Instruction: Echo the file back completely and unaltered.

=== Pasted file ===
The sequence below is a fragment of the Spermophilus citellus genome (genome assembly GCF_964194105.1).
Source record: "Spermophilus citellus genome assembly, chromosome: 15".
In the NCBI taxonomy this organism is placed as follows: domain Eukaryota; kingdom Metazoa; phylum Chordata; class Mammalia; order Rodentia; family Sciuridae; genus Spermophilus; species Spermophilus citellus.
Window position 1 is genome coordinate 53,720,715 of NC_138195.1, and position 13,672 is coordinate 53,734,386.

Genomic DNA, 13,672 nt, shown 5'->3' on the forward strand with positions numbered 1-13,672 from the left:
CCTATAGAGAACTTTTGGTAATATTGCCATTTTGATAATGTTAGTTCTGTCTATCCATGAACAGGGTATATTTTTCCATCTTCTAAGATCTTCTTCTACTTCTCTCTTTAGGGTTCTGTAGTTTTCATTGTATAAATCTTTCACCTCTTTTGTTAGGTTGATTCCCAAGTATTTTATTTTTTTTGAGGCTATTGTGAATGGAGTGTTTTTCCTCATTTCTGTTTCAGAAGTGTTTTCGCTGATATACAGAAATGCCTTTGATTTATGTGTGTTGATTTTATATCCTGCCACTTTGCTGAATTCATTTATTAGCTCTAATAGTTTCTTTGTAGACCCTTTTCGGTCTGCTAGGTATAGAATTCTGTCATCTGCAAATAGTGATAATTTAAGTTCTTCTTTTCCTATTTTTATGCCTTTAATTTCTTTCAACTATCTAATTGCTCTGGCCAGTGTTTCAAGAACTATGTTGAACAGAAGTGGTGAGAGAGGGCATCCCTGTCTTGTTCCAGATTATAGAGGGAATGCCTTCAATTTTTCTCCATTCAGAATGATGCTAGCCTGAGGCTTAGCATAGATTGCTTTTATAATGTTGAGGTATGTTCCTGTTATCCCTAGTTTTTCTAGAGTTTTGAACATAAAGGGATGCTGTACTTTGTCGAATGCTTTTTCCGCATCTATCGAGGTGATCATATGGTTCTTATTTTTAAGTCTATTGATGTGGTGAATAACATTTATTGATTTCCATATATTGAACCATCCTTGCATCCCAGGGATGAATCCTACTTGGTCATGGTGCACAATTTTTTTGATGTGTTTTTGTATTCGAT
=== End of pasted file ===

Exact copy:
The sequence below is a fragment of the Spermophilus citellus genome (genome assembly GCF_964194105.1).
Source record: "Spermophilus citellus genome assembly, chromosome: 15".
In the NCBI taxonomy this organism is placed as follows: domain Eukaryota; kingdom Metazoa; phylum Chordata; class Mammalia; order Rodentia; family Sciuridae; genus Spermophilus; species Spermophilus citellus.
Window position 1 is genome coordinate 53,720,715 of NC_138195.1, and position 13,672 is coordinate 53,734,386.

Genomic DNA, 13,672 nt, shown 5'->3' on the forward strand with positions numbered 1-13,672 from the left:
CCTATAGAGAACTTTTGGTAATATTGCCATTTTGATAATGTTAGTTCTGTCTATCCATGAACAGGGTATATTTTTCCATCTTCTAAGATCTTCTTCTACTTCTCTCTTTAGGGTTCTGTAGTTTTCATTGTATAAATCTTTCACCTCTTTTGTTAGGTTGATTCCCAAGTATTTTATTTTTTTTGAGGCTATTGTGAATGGAGTGTTTTTCCTCATTTCTGTTTCAGAAGTGTTTTCGCTGATATACAGAAATGCCTTTGATTTATGTGTGTTGATTTTATATCCTGCCACTTTGCTGAATTCATTTATTAGCTCTAATAGTTTCTTTGTAGACCCTTTTCGGTCTGCTAGGTATAGAATTCTGTCATCTGCAAATAGTGATAATTTAAGTTCTTCTTTTCCTATTTTTATGCCTTTAATTTCTTTCAACTATCTAATTGCTCTGGCCAGTGTTTCAAGAACTATGTTGAACAGAAGTGGTGAGAGAGGGCATCCCTGTCTTGTTCCAGATTATAGAGGGAATGCCTTCAATTTTTCTCCATTCAGAATGATGCTAGCCTGAGGCTTAGCATAGATTGCTTTTATAATGTTGAGGTATGTTCCTGTTATCCCTAGTTTTTCTAGAGTTTTGAACATAAAGGGATGCTGTACTTTGTCGAATGCTTTTTCCGCATCTATCGAGGTGATCATATGGTTCTTATTTTTAAGTCTATTGATGTGGTGAATAACATTTATTGATTTCCATATATTGAACCATCCTTGCATCCCAGGGATGAATCCTACTTGGTCATGGTGCACAATTTTTTTGATGTGTTTTTGTATTCGAT